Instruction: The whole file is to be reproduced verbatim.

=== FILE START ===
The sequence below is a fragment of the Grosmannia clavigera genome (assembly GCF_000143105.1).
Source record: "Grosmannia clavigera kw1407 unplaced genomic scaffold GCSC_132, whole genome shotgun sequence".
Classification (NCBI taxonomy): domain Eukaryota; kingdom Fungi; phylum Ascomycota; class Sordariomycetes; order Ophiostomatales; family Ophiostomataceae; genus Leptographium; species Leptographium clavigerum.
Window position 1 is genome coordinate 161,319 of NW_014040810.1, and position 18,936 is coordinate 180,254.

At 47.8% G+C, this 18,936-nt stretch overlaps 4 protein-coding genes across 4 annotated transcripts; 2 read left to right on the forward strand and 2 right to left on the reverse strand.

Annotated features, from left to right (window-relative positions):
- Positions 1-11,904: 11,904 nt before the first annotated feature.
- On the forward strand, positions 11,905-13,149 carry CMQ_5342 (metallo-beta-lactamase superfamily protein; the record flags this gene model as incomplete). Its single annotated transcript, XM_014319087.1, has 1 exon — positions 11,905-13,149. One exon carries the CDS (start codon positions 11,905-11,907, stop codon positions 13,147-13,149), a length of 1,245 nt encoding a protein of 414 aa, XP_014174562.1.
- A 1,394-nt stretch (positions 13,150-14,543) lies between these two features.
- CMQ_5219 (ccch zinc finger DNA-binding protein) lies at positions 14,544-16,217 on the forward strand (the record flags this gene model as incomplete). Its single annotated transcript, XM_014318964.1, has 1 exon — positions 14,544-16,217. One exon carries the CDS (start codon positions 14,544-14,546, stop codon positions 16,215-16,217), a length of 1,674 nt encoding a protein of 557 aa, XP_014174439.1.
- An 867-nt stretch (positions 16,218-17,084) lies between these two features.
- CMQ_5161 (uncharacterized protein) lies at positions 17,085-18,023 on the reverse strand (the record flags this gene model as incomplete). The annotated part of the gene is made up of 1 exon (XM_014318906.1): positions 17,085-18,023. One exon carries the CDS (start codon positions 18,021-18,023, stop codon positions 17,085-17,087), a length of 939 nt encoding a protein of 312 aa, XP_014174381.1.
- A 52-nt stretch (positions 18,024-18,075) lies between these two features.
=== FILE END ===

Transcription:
The sequence below is a fragment of the Grosmannia clavigera genome (assembly GCF_000143105.1).
Source record: "Grosmannia clavigera kw1407 unplaced genomic scaffold GCSC_132, whole genome shotgun sequence".
Classification (NCBI taxonomy): domain Eukaryota; kingdom Fungi; phylum Ascomycota; class Sordariomycetes; order Ophiostomatales; family Ophiostomataceae; genus Leptographium; species Leptographium clavigerum.
Window position 1 is genome coordinate 161,319 of NW_014040810.1, and position 18,936 is coordinate 180,254.

At 47.8% G+C, this 18,936-nt stretch overlaps 4 protein-coding genes across 4 annotated transcripts; 2 read left to right on the forward strand and 2 right to left on the reverse strand.

Annotated features, from left to right (window-relative positions):
- Positions 1-11,904: 11,904 nt before the first annotated feature.
- On the forward strand, positions 11,905-13,149 carry CMQ_5342 (metallo-beta-lactamase superfamily protein; the record flags this gene model as incomplete). Its single annotated transcript, XM_014319087.1, has 1 exon — positions 11,905-13,149. One exon carries the CDS (start codon positions 11,905-11,907, stop codon positions 13,147-13,149), a length of 1,245 nt encoding a protein of 414 aa, XP_014174562.1.
- A 1,394-nt stretch (positions 13,150-14,543) lies between these two features.
- CMQ_5219 (ccch zinc finger DNA-binding protein) lies at positions 14,544-16,217 on the forward strand (the record flags this gene model as incomplete). Its single annotated transcript, XM_014318964.1, has 1 exon — positions 14,544-16,217. One exon carries the CDS (start codon positions 14,544-14,546, stop codon positions 16,215-16,217), a length of 1,674 nt encoding a protein of 557 aa, XP_014174439.1.
- An 867-nt stretch (positions 16,218-17,084) lies between these two features.
- CMQ_5161 (uncharacterized protein) lies at positions 17,085-18,023 on the reverse strand (the record flags this gene model as incomplete). The annotated part of the gene is made up of 1 exon (XM_014318906.1): positions 17,085-18,023. One exon carries the CDS (start codon positions 18,021-18,023, stop codon positions 17,085-17,087), a length of 939 nt encoding a protein of 312 aa, XP_014174381.1.
- A 52-nt stretch (positions 18,024-18,075) lies between these two features.